This concern about benefit for others was also found to influence the way APC respondents expressed their preference for particular objects, even if they were not thinking about significant others. For instance, even though they didn’t need it for themselves, 13 APC respondents mentioned they preferred the wrist support. And their preference justifications were made in regard to valuable design, i.e. in terms of an idea that would improve the lives of people with disabilities.

The high number of responses referring to “utility” to justify object preference in the results from both groups could have happened because people tend to evaluate all products in this way, or due to possible priming done by the captions that accompanied the products in the catalogue. All captions only referred to utility and functional aspects. What the results suggest is that even if for both groups “utility” is the most important reason for wanting an object, for APC respondents this reason is enough per se, while for KC respondents “utility” is complemented with additional meaningful and symbolic attributes.

Another possible influence on the experiment’s results could have been the fact that people do not always state their real reasons for their preferences. In consumer behaviour and marketing research, there are several references on the need consumers have to justify their choices to themselves and to others (Simonson, 1989). So, for instance, people may prefer a given product due to the socio-pleasure which it provides, but find at the same time that this reason will not be well accepted by others, thus using other more acceptable reasons to justify their preferences.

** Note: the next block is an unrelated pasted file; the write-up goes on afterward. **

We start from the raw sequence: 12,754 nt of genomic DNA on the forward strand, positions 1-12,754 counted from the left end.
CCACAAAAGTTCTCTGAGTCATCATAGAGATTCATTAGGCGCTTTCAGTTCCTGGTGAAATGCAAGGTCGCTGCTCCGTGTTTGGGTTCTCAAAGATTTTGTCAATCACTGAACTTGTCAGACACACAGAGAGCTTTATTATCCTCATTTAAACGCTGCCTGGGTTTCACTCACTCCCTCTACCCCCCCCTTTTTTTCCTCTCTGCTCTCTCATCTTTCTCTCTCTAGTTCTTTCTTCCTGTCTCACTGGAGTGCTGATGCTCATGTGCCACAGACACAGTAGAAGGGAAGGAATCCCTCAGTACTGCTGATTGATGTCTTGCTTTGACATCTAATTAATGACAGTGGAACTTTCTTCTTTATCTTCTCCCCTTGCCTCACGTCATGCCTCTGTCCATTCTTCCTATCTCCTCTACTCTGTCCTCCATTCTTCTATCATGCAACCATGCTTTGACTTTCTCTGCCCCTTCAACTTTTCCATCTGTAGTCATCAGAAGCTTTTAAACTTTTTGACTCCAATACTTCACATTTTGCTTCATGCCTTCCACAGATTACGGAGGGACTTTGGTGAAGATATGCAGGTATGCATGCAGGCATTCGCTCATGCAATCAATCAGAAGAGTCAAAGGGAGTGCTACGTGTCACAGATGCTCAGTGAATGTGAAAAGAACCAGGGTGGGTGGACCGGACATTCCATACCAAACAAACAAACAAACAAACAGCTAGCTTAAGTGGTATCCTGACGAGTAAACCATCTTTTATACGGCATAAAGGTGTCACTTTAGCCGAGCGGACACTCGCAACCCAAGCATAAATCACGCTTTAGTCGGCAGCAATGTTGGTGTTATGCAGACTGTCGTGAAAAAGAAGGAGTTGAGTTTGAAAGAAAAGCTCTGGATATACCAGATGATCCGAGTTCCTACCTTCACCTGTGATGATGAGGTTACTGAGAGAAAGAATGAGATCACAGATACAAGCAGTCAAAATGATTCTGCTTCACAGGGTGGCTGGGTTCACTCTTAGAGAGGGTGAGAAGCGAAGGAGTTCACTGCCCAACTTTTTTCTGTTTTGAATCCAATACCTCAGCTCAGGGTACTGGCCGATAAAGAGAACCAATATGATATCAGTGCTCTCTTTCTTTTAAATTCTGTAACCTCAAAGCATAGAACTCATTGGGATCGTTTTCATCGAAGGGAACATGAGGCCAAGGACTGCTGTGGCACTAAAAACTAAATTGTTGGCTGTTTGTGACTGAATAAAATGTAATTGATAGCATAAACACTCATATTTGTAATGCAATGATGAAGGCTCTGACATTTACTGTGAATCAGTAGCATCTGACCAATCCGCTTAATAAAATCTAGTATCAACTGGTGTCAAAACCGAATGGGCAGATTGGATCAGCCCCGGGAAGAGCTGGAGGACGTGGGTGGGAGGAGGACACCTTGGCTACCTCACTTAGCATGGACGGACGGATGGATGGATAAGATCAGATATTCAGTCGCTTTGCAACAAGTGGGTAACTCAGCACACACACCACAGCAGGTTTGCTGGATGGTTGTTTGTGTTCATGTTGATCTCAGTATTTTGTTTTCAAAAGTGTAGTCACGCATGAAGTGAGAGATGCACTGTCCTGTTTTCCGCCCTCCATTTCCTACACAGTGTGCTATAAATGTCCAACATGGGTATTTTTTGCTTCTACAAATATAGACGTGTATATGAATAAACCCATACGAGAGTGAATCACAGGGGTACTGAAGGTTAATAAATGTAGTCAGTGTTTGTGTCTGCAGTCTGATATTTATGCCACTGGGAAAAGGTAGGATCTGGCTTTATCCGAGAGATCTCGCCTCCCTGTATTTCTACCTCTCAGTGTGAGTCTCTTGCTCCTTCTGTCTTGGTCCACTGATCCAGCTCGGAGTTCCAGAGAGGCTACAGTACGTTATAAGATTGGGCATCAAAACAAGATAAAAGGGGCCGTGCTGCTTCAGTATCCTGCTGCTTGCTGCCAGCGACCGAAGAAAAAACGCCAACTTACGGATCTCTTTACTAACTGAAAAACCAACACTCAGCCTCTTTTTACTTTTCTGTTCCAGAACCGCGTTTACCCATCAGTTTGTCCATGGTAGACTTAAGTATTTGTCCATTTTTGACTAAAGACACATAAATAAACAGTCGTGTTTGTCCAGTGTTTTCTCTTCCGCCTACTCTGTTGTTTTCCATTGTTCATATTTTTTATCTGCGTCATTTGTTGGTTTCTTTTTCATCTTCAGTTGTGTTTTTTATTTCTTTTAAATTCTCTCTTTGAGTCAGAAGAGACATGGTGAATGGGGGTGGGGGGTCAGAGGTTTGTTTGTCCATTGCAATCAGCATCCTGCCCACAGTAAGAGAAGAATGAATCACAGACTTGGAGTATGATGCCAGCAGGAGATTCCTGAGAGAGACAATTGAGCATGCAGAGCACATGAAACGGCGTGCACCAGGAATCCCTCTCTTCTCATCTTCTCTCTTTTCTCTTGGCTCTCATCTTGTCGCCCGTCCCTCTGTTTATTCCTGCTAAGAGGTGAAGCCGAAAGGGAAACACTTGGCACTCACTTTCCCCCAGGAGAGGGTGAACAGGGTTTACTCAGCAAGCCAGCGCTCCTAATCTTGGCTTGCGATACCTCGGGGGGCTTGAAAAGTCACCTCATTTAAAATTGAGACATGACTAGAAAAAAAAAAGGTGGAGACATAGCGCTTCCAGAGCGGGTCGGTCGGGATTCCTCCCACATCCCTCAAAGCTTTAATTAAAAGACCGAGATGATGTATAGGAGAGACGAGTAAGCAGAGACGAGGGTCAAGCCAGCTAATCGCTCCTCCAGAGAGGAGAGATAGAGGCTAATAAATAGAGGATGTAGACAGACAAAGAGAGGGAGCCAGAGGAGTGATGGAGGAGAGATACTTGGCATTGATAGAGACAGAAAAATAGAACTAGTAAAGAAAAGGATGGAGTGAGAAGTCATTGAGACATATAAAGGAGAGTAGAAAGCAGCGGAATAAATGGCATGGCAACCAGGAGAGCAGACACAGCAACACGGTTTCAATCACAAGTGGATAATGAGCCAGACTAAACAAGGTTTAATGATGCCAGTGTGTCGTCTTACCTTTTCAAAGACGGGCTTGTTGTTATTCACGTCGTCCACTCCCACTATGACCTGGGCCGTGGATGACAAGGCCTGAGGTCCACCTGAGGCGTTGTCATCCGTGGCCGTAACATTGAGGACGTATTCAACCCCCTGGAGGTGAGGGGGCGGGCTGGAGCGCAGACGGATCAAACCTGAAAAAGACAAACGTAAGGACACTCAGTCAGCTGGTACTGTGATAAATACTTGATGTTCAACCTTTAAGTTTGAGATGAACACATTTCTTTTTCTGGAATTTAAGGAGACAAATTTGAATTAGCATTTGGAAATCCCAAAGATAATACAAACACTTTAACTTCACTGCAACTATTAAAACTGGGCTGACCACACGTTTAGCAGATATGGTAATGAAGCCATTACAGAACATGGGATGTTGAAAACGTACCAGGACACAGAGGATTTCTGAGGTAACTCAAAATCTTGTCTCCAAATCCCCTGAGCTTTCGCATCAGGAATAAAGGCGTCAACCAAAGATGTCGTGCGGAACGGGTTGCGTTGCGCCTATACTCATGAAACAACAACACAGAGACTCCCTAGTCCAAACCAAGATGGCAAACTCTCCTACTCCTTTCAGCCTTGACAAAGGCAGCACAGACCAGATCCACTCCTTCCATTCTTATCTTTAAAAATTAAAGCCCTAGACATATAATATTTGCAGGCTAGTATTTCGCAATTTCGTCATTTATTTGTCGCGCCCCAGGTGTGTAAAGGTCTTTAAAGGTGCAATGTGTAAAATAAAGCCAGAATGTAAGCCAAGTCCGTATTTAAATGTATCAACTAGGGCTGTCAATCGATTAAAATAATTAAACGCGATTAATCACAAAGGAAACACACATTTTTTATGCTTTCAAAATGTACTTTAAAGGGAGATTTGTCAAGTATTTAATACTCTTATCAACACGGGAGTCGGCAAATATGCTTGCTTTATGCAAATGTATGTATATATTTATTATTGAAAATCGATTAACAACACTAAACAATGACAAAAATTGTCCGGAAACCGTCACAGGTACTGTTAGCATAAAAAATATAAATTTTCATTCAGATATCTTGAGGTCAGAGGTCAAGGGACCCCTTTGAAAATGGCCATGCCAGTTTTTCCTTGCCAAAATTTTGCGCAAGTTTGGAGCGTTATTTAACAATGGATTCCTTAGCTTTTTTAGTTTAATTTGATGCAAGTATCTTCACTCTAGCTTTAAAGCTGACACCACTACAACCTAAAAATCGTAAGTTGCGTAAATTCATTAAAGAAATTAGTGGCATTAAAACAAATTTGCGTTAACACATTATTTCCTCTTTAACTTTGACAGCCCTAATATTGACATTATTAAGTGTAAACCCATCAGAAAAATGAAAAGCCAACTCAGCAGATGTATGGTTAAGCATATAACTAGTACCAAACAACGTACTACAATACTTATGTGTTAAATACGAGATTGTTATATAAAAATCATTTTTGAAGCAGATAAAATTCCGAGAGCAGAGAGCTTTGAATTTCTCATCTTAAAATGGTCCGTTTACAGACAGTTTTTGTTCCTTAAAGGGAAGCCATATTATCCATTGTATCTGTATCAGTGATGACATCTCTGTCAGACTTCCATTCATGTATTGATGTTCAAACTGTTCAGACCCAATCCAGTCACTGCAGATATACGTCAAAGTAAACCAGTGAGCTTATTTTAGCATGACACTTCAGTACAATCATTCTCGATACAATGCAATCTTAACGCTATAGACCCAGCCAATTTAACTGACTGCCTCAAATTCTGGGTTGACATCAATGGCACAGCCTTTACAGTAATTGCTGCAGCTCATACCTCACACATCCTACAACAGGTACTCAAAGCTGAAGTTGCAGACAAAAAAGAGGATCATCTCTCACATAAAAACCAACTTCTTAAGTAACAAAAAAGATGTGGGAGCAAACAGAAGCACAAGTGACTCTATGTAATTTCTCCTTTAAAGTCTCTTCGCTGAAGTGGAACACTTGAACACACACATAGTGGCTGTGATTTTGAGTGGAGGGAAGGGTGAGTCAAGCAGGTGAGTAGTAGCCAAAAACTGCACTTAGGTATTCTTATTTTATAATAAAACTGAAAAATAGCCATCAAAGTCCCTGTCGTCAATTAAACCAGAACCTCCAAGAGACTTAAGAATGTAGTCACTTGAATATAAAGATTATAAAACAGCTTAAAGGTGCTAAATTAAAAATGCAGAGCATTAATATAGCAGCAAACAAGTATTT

Even with this possible drawback, our findings suggest that the biggest difference between respondents’ answers in both groups was in the qualitative analysis and outcomes of the answers: KC respondents, especially those who did not identify “people with disabilities” as the target audience, allowed themselves a more profound evaluation in terms of meaningful and symbolic associations which they applied to the depicted products.

Our experiment raises the question of where should design intervene in order to improve the acceptability of daily living aids – should it be at the product design level or in the form of presentation? Our results suggest intervention should be made at both levels. Designers should be very careful, for instance, in choosing and employing appropriate materials, for people are reluctant to accept “cold” products or products in which the materials used might present some kind of threat to safety, like “sharp edges”. But our results also suggest that even if these factors are accounted for in the design of daily living aids, and even if they are designed using an inclusive design approach, acceptability might still be low due to an associated layer of social meaning, i.e. even if appearing to be pleasurable to the senses, if these products are associated with a depreciated group, acceptability will most probably decrease. So, daily living aids could benefit from being presented the same way as any other consumer good instead of being advertised as products for a very specific target audience, such as people with disabilities or elderly people.